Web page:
Long recognized as a master teacher at writing programs like VONA, the Loft, and the Stonecoast MFA, with A Stranger’s Journey, David Mura has written a book on creative writing that addresses our increasingly diverse American literature. Mura argues for a more inclusive and expansive definition of craft, particularly in relationship to race, even as he elucidates timeless rules of narrative construction in fiction and memoir. His essays offer technique-focused readings of writers such as James Baldwin, ZZ Packer, Maxine Hong Kingston, Mary Karr, and Garrett Hongo, while making compelling connections to Mura’s own life and work as a Japanese American writer.
In A Stranger’s Journey, Mura poses two central questions. The first involves identity: How is writing an exploration of who one is and one’s place in the world? Mura examines how the myriad identities in our changing contemporary canon have led to new challenges regarding both craft and pedagogy. Here, like Toni Morrison’s Playing in the Dark or Jeff Chang’s Who We Be, A Stranger’s Journeybreaks new ground in our understanding of the relationship between the issues of race, literature, and culture.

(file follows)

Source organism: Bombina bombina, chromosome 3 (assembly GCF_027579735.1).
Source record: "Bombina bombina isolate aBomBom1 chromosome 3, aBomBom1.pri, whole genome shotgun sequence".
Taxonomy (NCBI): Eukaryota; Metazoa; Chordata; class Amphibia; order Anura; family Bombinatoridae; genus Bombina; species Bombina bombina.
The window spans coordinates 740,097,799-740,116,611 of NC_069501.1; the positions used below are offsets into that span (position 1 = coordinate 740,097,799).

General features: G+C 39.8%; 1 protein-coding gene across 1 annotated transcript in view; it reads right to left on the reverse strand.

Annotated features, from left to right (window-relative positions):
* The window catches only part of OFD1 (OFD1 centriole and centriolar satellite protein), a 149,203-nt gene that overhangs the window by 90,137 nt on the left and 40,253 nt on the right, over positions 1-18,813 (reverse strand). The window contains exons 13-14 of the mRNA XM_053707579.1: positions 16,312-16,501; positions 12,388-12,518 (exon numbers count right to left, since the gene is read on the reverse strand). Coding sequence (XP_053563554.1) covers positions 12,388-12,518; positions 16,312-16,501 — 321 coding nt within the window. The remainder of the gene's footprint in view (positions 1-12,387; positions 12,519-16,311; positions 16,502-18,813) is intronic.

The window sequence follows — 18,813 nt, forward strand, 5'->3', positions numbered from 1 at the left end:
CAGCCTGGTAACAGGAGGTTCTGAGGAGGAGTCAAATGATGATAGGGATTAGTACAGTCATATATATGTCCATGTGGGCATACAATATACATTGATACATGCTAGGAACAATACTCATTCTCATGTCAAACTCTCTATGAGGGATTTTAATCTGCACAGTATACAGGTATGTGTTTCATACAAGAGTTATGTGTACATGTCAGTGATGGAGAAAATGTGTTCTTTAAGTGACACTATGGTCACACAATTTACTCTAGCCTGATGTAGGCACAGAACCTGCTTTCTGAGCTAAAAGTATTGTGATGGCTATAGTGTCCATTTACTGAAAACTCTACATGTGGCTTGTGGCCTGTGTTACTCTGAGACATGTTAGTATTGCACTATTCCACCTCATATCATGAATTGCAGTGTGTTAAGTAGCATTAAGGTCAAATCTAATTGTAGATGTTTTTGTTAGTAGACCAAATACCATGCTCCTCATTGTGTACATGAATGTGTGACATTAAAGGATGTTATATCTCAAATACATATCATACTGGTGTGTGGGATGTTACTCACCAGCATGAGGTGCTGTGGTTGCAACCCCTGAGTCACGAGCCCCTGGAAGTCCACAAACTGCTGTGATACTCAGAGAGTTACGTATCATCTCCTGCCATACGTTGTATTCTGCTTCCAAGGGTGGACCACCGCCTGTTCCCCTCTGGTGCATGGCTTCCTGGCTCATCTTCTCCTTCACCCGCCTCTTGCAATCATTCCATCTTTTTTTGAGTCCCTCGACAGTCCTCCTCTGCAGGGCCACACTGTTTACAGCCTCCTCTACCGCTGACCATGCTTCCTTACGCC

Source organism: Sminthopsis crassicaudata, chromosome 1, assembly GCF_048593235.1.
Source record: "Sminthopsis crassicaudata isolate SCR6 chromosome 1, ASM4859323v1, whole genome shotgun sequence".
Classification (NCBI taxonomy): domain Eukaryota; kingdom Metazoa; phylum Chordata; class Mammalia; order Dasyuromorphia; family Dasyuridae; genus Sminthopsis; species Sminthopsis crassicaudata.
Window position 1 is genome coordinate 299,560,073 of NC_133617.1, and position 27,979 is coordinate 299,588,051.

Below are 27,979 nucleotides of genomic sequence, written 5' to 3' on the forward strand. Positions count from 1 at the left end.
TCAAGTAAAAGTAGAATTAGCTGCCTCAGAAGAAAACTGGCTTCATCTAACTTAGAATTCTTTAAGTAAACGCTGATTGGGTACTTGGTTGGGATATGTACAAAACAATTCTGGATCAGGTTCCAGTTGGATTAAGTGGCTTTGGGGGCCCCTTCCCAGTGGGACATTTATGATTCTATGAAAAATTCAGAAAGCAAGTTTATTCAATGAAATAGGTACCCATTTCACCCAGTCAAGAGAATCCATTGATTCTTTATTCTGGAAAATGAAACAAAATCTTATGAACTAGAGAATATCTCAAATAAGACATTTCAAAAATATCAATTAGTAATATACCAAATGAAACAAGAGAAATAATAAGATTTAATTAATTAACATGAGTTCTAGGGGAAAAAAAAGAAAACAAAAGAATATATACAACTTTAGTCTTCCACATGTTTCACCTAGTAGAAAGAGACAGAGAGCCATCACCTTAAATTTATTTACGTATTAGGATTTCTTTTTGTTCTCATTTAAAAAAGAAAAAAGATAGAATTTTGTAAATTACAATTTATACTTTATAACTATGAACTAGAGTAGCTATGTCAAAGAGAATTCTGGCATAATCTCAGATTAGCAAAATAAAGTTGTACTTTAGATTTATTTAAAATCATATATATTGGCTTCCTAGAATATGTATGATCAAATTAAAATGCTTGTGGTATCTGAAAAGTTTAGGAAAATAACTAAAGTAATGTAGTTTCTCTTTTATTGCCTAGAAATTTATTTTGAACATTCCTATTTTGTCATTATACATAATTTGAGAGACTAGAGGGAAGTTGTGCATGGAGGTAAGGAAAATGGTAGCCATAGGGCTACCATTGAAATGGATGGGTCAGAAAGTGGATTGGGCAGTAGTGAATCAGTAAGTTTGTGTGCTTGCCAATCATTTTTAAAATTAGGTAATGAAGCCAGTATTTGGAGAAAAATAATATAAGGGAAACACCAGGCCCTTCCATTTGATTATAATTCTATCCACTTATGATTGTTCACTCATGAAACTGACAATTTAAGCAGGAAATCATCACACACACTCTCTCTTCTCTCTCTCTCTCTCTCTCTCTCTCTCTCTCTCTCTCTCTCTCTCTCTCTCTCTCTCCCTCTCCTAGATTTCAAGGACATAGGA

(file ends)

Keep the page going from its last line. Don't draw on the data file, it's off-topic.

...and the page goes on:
The book’s second central question involves structure: How does one tell a story? Mura provides clear, insightful narrative tools that any writer may use, taking in techniques from fiction, screenplays, playwriting, and myth. Through this process, Mura candidly explores the newly evolved aesthetic principles of memoir and how questions of identity occupy a central place in contemporary memoir.
David Mura is a memoirist, novelist, poet, and literary critic. He has written the novel Famous Suicides of the Japanese Empire and two memoirs: Turning Japanese: Memoirs of a Sansei, a New York Times Notable Book of the Year, and Where the Body Meets Memory: An Odyssey of Race, Sexuality, and Identity.